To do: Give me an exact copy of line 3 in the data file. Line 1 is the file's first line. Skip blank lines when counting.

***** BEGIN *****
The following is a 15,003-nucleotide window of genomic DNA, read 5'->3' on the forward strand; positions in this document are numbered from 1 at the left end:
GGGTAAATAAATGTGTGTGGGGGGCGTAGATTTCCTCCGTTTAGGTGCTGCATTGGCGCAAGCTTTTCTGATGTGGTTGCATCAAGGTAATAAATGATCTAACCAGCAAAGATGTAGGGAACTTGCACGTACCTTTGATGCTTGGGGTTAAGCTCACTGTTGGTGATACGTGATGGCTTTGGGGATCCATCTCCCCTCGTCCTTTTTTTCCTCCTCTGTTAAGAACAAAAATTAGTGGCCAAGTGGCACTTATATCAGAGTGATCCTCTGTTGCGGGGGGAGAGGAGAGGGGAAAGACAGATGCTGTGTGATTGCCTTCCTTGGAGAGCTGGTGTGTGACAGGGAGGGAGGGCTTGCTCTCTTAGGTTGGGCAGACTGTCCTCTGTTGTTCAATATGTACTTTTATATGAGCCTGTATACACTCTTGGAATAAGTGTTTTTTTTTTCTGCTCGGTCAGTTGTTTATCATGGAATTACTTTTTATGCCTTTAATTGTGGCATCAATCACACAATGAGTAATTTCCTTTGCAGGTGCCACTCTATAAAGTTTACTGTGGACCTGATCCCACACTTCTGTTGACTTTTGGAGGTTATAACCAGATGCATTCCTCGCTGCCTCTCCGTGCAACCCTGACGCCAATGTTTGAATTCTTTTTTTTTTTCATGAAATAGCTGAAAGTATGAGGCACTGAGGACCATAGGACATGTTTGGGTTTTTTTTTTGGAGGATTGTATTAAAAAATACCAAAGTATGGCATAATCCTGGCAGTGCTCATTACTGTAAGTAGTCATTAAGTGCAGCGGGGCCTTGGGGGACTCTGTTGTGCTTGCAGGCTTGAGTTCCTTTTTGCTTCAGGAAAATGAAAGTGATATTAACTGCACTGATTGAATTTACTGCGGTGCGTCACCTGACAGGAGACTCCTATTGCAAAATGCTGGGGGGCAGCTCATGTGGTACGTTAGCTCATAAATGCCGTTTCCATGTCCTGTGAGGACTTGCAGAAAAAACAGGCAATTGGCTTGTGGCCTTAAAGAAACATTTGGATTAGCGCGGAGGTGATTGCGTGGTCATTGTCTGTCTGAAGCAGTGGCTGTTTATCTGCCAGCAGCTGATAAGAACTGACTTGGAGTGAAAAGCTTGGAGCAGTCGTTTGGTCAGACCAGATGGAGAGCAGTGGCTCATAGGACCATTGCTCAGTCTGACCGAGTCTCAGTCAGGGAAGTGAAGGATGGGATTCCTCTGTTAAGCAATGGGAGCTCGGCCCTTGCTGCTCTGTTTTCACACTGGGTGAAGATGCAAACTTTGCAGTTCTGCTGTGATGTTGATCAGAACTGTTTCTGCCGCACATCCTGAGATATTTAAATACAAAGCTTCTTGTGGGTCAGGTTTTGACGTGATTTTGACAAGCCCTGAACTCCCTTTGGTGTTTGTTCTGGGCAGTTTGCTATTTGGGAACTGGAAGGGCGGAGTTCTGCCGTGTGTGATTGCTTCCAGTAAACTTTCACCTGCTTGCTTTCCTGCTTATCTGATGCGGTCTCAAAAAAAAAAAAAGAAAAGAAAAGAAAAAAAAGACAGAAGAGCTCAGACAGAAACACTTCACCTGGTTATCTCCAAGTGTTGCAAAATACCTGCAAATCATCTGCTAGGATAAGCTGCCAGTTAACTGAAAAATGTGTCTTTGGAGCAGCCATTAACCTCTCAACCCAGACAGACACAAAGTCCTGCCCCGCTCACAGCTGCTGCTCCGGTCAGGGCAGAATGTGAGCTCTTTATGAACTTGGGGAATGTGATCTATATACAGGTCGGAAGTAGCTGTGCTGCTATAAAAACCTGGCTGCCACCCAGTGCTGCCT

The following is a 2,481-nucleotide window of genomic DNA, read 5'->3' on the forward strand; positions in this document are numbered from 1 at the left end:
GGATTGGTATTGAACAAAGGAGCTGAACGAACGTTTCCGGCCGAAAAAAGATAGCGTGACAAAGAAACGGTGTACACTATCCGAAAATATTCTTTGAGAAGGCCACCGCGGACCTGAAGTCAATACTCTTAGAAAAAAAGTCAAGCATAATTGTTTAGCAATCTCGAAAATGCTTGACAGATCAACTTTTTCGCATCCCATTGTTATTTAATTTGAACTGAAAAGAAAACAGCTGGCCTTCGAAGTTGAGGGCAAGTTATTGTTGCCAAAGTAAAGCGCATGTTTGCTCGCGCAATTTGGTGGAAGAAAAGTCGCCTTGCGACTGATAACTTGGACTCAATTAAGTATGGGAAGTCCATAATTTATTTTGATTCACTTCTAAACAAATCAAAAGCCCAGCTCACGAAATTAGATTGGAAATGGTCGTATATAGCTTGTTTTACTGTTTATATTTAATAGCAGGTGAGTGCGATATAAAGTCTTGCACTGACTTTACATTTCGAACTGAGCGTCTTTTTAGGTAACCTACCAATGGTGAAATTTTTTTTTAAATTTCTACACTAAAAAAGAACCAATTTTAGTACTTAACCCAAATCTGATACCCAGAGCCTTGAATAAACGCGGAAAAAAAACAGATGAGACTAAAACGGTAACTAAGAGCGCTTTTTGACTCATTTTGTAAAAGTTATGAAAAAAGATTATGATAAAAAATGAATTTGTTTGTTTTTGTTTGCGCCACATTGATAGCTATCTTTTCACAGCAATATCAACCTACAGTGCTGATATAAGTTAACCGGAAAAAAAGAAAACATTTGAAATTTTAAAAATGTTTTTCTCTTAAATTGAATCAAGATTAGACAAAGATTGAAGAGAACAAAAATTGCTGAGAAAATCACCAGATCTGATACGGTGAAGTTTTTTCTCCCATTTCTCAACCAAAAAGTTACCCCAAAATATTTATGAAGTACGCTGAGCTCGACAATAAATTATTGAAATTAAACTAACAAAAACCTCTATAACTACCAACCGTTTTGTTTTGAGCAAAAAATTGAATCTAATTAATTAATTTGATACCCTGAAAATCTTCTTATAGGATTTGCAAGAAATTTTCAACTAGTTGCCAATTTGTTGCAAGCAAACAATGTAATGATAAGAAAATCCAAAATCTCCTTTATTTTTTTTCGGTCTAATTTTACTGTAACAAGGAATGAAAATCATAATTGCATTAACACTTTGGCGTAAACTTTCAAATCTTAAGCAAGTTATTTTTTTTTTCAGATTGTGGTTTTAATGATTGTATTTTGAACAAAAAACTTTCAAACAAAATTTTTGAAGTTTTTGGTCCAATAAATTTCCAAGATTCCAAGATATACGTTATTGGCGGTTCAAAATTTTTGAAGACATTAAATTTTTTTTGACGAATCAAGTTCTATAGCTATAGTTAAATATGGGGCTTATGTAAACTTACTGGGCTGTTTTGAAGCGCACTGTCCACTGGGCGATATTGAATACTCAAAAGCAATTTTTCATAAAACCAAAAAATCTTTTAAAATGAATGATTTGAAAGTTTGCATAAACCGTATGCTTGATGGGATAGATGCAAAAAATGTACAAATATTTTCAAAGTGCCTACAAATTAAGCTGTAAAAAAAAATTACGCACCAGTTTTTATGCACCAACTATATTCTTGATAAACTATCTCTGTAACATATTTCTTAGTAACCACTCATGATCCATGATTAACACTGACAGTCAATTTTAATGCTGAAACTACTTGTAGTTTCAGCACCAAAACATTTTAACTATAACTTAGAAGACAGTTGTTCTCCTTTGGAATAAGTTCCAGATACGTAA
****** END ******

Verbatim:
The following is a 2,481-nucleotide window of genomic DNA, read 5'->3' on the forward strand; positions in this document are numbered from 1 at the left end: